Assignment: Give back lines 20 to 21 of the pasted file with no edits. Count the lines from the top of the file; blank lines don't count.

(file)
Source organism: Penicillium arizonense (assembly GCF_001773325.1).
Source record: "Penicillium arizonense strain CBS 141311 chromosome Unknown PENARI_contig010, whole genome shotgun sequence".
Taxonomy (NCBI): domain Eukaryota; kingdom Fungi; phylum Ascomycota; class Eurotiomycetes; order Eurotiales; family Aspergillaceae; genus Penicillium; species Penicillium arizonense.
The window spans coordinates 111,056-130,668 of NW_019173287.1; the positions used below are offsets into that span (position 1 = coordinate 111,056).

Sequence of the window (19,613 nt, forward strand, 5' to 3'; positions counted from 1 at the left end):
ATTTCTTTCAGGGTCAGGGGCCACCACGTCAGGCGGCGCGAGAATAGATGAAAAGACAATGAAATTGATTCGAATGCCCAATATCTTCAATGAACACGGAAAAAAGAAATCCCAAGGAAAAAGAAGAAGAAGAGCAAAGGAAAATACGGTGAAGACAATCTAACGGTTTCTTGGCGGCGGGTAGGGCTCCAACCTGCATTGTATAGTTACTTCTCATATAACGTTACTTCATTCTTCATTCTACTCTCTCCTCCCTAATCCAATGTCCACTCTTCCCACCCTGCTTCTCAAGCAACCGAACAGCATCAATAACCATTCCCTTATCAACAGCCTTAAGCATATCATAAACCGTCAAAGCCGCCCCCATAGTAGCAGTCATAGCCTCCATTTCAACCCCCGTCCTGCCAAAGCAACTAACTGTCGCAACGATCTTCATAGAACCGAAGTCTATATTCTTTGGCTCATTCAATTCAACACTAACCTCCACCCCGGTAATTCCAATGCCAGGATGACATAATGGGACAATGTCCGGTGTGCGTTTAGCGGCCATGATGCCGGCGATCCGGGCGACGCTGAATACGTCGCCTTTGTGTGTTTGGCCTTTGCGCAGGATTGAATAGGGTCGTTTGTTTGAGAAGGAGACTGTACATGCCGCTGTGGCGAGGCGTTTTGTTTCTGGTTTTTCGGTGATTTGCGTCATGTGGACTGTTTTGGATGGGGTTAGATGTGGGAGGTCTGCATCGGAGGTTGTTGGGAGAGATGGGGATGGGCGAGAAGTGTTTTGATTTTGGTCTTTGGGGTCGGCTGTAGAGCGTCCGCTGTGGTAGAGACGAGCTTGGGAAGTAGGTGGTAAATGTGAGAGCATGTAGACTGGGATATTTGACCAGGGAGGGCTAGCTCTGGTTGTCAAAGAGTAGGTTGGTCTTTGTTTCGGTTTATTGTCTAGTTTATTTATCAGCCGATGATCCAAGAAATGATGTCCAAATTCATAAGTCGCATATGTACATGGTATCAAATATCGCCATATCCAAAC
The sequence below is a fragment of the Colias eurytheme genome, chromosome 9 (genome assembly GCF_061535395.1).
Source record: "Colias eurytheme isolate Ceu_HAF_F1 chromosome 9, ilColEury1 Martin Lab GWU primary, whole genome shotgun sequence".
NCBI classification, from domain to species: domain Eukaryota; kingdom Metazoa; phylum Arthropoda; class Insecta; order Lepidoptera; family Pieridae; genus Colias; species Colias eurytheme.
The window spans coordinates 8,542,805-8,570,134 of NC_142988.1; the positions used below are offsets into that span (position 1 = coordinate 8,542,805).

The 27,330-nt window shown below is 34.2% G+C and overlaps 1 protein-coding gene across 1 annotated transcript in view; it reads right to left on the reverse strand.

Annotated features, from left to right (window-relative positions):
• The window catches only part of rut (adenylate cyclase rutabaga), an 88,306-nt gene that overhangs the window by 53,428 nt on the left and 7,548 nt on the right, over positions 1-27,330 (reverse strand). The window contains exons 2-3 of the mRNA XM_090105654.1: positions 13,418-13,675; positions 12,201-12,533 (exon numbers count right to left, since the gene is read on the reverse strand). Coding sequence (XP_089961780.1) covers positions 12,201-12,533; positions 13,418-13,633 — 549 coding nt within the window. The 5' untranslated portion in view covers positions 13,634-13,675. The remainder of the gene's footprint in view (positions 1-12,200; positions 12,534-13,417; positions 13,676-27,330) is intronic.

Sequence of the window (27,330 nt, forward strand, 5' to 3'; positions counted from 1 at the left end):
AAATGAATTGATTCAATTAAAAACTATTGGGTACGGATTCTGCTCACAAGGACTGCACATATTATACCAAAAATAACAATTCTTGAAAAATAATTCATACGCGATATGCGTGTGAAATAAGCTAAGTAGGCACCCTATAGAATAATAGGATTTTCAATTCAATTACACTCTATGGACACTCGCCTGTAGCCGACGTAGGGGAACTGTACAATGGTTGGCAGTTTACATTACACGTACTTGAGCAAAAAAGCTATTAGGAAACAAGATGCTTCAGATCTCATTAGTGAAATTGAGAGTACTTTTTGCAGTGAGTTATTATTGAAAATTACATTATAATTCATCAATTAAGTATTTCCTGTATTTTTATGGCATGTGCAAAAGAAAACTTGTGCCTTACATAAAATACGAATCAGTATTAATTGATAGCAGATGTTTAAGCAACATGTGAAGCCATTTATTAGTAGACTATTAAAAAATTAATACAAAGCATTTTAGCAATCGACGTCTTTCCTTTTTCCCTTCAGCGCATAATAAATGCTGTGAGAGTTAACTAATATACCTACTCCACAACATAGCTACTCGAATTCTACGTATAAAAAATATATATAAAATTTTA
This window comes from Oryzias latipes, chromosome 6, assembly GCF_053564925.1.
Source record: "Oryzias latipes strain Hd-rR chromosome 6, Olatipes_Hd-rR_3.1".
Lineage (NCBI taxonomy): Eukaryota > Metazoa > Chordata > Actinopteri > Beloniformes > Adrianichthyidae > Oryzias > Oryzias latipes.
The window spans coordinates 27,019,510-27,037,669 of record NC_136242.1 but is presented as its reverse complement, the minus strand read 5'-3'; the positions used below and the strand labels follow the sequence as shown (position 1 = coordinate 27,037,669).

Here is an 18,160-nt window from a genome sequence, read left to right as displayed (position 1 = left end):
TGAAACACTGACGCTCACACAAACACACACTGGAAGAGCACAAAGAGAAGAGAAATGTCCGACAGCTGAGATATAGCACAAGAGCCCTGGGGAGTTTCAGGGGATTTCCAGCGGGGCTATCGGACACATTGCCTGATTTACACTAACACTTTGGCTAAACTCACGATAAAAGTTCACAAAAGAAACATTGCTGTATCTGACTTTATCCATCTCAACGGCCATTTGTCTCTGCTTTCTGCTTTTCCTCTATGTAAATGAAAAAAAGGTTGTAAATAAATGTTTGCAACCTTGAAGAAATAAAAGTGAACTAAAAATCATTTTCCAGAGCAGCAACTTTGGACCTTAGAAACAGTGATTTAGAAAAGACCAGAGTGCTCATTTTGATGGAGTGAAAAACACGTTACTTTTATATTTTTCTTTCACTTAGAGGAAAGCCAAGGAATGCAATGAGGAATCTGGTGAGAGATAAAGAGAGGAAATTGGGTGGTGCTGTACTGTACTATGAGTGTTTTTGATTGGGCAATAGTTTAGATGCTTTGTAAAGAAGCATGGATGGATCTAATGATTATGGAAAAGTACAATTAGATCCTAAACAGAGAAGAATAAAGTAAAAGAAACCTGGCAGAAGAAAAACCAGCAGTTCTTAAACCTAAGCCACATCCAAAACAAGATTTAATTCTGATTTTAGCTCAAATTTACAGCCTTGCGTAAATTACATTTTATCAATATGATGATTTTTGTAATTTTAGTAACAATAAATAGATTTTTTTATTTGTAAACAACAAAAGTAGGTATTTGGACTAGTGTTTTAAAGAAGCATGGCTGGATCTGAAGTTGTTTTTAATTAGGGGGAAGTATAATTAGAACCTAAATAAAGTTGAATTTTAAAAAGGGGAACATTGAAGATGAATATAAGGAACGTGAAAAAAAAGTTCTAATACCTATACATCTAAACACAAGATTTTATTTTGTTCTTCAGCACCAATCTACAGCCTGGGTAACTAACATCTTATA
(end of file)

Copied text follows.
Here is an 18,160-nt window from a genome sequence, read left to right as displayed (position 1 = left end):
TGAAACACTGACGCTCACACAAACACACACTGGAAGAGCACAAAGAGAAGAGAAATGTCCGACAGCTGAGATATAGCACAAGAGCCCTGGGGAGTTTCAGGGGATTTCCAGCGGGGCTATCGGACACATTGCCTGATTTACACTAACACTTTGGCTAAACTCACGATAAAAGTTCACAAAAGAAACATTGCTGTATCTGACTTTATCCATCTCAACGGCCATTTGTCTCTGCTTTCTGCTTTTCCTCTATGTAAATGAAAAAAAGGTTGTAAATAAATGTTTGCAACCTTGAAGAAATAAAAGTGAACTAAAAATCATTTTCCAGAGCAGCAACTTTGGACCTTAGAAACAGTGATTTAGAAAAGACCAGAGTGCTCATTTTGATGGAGTGAAAAACACGTTACTTTTATATTTTTCTTTCACTTAGAGGAAAGCCAAGGAATGCAATGAGGAATCTGGTGAGAGATAAAGAGAGGAAATTGGGTGGTGCTGTACTGTACTATGAGTGTTTTTGATTGGGCAATAGTTTAGATGCTTTGTAAAGAAGCATGGATGGATCTAATGATTATGGAAAAGTACAATTAGATCCTAAACAGAGAAGAATAAAGTAAAAGAAACCTGGCAGAAGAAAAACCAGCAGTTCTTAAACCTAAGCCACATCCAAAACAAGATTTAATTCTGATTTTAGCTCAAATTTACAGCCTTGCGTAAATTACATTTTATCAATATGATGATTTTTGTAATTTTAGTAACAATAAATAGATTTTTTTATTTGTAAACAACAAAAGTAGGTATTTGGACTAGTGTTTTAAAGAAGCATGGCTGGATCTGAAGTTGTTTTTAATTAGGGGGAAGTATAATTAGAACCTAAATAAAGTTGAATTTTAAAAAGGGGAACATTGAAGATGAATATAAGGAACGTGAAAAAAAAGTTCTAATACCTATACATCTAAACACAAGATTTTATTTTGTTCTTCAGCACCAATCTACAGCCTGGGTAACTAACATCTTATA